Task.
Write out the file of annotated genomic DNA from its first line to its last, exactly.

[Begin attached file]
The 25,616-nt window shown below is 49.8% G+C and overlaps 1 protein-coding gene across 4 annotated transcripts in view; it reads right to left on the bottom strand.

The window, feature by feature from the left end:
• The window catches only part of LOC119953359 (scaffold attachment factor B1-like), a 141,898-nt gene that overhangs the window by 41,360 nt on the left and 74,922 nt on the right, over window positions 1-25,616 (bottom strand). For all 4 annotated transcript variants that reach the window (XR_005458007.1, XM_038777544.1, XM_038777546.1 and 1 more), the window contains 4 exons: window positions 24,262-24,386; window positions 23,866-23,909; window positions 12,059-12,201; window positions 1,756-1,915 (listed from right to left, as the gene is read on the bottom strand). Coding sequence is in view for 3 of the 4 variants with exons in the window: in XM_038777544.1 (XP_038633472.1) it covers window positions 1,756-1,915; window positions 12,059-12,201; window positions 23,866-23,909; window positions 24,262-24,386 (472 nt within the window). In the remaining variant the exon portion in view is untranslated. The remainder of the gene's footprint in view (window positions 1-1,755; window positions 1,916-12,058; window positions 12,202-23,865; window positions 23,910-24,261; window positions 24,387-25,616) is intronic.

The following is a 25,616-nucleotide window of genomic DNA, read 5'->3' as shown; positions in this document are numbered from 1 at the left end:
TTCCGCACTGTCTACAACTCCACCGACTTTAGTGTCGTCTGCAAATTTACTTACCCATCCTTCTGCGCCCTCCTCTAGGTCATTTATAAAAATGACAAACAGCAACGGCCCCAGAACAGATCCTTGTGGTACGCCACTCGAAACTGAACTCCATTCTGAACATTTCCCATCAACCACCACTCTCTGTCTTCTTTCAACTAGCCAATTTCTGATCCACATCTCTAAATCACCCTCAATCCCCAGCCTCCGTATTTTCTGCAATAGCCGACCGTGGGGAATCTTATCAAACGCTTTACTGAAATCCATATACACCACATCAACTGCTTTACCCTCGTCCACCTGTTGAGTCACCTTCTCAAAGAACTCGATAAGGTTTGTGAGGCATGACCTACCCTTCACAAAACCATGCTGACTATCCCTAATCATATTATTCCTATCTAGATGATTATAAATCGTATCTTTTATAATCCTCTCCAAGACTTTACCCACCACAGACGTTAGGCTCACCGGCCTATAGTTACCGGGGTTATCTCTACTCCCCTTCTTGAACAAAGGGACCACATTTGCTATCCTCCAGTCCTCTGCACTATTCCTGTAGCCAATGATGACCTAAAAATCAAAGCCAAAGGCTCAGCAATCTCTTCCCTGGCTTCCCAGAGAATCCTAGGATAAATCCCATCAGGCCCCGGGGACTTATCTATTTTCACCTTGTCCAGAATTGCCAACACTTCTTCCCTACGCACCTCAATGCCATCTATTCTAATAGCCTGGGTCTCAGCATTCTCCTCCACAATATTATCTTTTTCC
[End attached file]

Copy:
The 25,616-nt window shown below is 49.8% G+C and overlaps 1 protein-coding gene across 4 annotated transcripts in view; it reads right to left on the bottom strand.

The window, feature by feature from the left end:
• The window catches only part of LOC119953359 (scaffold attachment factor B1-like), a 141,898-nt gene that overhangs the window by 41,360 nt on the left and 74,922 nt on the right, over window positions 1-25,616 (bottom strand). For all 4 annotated transcript variants that reach the window (XR_005458007.1, XM_038777544.1, XM_038777546.1 and 1 more), the window contains 4 exons: window positions 24,262-24,386; window positions 23,866-23,909; window positions 12,059-12,201; window positions 1,756-1,915 (listed from right to left, as the gene is read on the bottom strand). Coding sequence is in view for 3 of the 4 variants with exons in the window: in XM_038777544.1 (XP_038633472.1) it covers window positions 1,756-1,915; window positions 12,059-12,201; window positions 23,866-23,909; window positions 24,262-24,386 (472 nt within the window). In the remaining variant the exon portion in view is untranslated. The remainder of the gene's footprint in view (window positions 1-1,755; window positions 1,916-12,058; window positions 12,202-23,865; window positions 23,910-24,261; window positions 24,387-25,616) is intronic.

The following is a 25,616-nucleotide window of genomic DNA, read 5'->3' as shown; positions in this document are numbered from 1 at the left end:
TTCCGCACTGTCTACAACTCCACCGACTTTAGTGTCGTCTGCAAATTTACTTACCCATCCTTCTGCGCCCTCCTCTAGGTCATTTATAAAAATGACAAACAGCAACGGCCCCAGAACAGATCCTTGTGGTACGCCACTCGAAACTGAACTCCATTCTGAACATTTCCCATCAACCACCACTCTCTGTCTTCTTTCAACTAGCCAATTTCTGATCCACATCTCTAAATCACCCTCAATCCCCAGCCTCCGTATTTTCTGCAATAGCCGACCGTGGGGAATCTTATCAAACGCTTTACTGAAATCCATATACACCACATCAACTGCTTTACCCTCGTCCACCTGTTGAGTCACCTTCTCAAAGAACTCGATAAGGTTTGTGAGGCATGACCTACCCTTCACAAAACCATGCTGACTATCCCTAATCATATTATTCCTATCTAGATGATTATAAATCGTATCTTTTATAATCCTCTCCAAGACTTTACCCACCACAGACGTTAGGCTCACCGGCCTATAGTTACCGGGGTTATCTCTACTCCCCTTCTTGAACAAAGGGACCACATTTGCTATCCTCCAGTCCTCTGCACTATTCCTGTAGCCAATGATGACCTAAAAATCAAAGCCAAAGGCTCAGCAATCTCTTCCCTGGCTTCCCAGAGAATCCTAGGATAAATCCCATCAGGCCCCGGGGACTTATCTATTTTCACCTTGTCCAGAATTGCCAACACTTCTTCCCTACGCACCTCAATGCCATCTATTCTAATAGCCTGGGTCTCAGCATTCTCCTCCACAATATTATCTTTTTCC